16. VALIDATION CRITERIA The current rewrite of the validation criteria by the RIBA, SCHOSA and the ARB should ensure: That the validation criteria are written as learning outcomes in a way that facilitates their being achieved via work-based learning in practice as well as in academia. That the learning outcomes are expressed as discrete elements to facilitate more flexible routes through the whole system.

  17. VALIDATION CRITERIA Current thinking: First three years likely to remain as a general introduction to architecture - could lead to a new class of non-vocational RIBA member (opens up architecture). Replace existing Part 1 and Part 2 Validation Criteria with 11 (or so) elements based on the points of the EU Architects Directive met over 5 years of f/t programme. Opportunity to incorporate specialisation in later years.

  18. VALIDATION CRITERIA Current thinking (cont): A single qualification MArch available after 5 years full-time or equivalent on meeting all Validation Criteria. Optional BA/BSc or BA(Hons)/BSc(Hons) exit awards after 3/4 years.

  19. VALIDATION CRITERIA Current thinking (cont): Assumes that the current Part 3 continues to exist as the final gateway into the profession - although this is under threat given the possibility of UK graduates joining the register without a Part 3 through registering in Europe. Part 3 criteria need to be re-written as clear learning outcomes.

  20. THE FUTURE - for schools Existing Part 1 and Part 2 merged around 11 points of the EU Directive. Eliminating overlap between Part 1 and Part 2 allows specialisations to be incorporated. A single recognised qualification MArch after 5 years full-time or equivalent.

  21. THE FUTURE - for schools Schools deliver those elements of the criteria they are best capable of delivering; they don’t have to teach everything if they don’t want to, but can focus on their strengths perhaps linked to research interests. Schools establish new links with other educational institutions and/or teaching practices to allow students to meet full set of criteria.

  22. THE FUTURE - for students The 11 points of the new criteria can be met via flexible routes in academia and in practice ….and at different rates by different students. New structure allows routes in from other academic and practical backgrounds ….and routes out to other professions.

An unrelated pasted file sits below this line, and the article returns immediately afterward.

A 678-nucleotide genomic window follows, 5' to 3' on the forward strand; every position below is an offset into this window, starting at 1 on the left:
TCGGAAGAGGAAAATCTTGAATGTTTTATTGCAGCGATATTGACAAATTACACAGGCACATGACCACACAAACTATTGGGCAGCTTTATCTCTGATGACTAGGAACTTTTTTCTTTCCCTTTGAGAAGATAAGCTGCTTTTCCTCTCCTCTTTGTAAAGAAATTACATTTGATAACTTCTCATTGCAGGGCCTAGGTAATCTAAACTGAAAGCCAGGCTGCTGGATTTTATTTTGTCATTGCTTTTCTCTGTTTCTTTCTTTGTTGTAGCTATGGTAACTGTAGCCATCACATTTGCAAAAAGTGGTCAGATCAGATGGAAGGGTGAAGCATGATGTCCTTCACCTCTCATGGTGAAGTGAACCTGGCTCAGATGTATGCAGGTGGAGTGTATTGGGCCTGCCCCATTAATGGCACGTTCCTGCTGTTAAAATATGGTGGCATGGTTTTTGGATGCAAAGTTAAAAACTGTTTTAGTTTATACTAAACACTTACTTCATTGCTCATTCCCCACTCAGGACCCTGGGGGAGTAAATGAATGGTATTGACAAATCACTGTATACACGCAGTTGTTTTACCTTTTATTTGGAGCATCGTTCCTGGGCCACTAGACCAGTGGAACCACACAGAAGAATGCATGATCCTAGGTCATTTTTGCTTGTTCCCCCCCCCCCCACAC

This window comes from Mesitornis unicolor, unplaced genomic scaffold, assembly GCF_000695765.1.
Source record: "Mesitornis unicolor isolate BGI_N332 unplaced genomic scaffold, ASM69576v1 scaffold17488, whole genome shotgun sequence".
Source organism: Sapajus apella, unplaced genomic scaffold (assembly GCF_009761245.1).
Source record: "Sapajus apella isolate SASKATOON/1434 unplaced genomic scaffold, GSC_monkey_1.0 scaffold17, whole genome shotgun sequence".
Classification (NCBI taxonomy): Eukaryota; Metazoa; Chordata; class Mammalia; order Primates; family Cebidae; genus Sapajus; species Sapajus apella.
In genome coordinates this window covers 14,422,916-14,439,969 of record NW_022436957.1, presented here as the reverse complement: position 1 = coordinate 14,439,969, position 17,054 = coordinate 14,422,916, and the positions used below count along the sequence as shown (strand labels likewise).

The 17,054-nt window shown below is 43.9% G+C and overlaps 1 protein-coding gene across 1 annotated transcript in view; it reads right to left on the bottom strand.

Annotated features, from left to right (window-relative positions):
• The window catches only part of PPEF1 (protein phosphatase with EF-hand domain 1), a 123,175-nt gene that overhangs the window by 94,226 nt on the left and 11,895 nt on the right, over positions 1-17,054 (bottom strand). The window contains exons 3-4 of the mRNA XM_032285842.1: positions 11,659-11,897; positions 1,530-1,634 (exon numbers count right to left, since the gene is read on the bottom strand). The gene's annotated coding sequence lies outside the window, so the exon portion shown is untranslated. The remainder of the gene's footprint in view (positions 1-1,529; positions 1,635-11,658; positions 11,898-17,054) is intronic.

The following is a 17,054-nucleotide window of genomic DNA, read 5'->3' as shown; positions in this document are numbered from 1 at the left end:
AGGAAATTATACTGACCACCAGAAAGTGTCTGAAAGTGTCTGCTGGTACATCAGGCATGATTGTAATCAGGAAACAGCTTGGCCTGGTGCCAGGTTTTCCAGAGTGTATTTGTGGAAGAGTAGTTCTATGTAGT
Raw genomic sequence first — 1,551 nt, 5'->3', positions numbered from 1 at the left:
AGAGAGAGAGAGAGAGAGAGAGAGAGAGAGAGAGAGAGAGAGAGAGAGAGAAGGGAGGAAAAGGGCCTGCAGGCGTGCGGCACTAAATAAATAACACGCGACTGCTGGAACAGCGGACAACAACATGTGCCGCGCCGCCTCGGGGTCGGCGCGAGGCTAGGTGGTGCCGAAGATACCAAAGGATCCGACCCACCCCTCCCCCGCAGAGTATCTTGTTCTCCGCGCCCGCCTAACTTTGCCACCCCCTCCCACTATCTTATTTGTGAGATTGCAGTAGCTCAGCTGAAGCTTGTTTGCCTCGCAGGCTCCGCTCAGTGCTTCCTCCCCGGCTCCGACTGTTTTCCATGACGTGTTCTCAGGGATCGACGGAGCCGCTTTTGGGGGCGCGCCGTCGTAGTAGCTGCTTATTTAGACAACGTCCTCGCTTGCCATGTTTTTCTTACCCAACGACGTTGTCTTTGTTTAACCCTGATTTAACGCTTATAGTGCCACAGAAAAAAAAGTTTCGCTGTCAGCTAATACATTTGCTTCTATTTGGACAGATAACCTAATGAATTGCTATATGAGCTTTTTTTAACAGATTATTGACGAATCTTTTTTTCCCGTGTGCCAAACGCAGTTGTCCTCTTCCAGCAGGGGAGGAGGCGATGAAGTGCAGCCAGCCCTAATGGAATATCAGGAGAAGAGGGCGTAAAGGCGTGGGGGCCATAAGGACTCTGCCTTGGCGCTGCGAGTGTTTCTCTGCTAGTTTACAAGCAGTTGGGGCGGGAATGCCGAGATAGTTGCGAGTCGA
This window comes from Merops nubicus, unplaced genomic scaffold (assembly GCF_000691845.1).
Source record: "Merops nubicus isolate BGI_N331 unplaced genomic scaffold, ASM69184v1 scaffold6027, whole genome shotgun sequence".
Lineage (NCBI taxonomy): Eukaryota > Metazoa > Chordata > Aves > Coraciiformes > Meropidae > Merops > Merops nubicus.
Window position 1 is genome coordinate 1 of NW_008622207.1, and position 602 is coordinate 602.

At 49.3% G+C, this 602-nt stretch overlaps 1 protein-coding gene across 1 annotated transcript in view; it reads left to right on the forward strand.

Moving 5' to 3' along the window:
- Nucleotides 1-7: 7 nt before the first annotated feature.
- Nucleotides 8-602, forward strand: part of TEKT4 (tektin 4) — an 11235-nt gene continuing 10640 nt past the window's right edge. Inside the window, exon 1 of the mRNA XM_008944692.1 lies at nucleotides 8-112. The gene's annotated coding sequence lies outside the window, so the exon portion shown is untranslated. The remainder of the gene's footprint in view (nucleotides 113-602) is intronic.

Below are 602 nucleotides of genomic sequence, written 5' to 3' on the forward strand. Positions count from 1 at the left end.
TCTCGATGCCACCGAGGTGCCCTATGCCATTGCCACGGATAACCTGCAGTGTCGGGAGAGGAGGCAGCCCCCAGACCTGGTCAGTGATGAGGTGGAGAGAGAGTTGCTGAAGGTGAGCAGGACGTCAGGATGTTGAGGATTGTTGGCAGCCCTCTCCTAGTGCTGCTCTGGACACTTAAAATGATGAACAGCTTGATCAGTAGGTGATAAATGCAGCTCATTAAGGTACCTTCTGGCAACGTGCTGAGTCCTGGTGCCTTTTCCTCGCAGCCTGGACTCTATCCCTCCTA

23. THE FUTURE - for students Students no longer on a conveyor belt from age 18 ….should no longer be “one speed; one product”. Students can design and take responsibility for their personalised route through education and professional experience.

  24. DEVELOPING EDUCATION/ PRACTICE LINKS Encourage a model where universities validate the delivery of agreed learning outcomes in practice through work-based learning. Investigate funding of work-based learning through the validating universities.

  25. DEVELOPING EDUCATION/ PRACTICE LINKS Through the new RIBA Chartered Practice Scheme require practices to commit to minimum salaries and employment conditions for students and graduates. Develop the concept of the ‘Teaching Practice’ which will commit to key conditions in supporting employees through work-based learning.

  26. DEVELOPING EDUCATION/ PRACTICE LINKS Teaching Practices might also commit to working with schools in delivering traditional studio-based teaching. Encourage schools to develop networks of small local practices to share student support.

  27. ULTIMATE AIMS More intelligent practices informed by closer links with academia. Academia strengthened by closer links with practices, both in teaching/learning and in research.

  28. ULTIMATE AIMS Breaking down artificial barriers between academia and professions leading to enlightened education stronger profession better architecture.

  29. CONTRIBUTE TO THE DISCUSSION Contact: Chris Ellis, RIBA Acting Director of Education Email: chris.ellis@inst.riba.org Phone: 020 7307 3716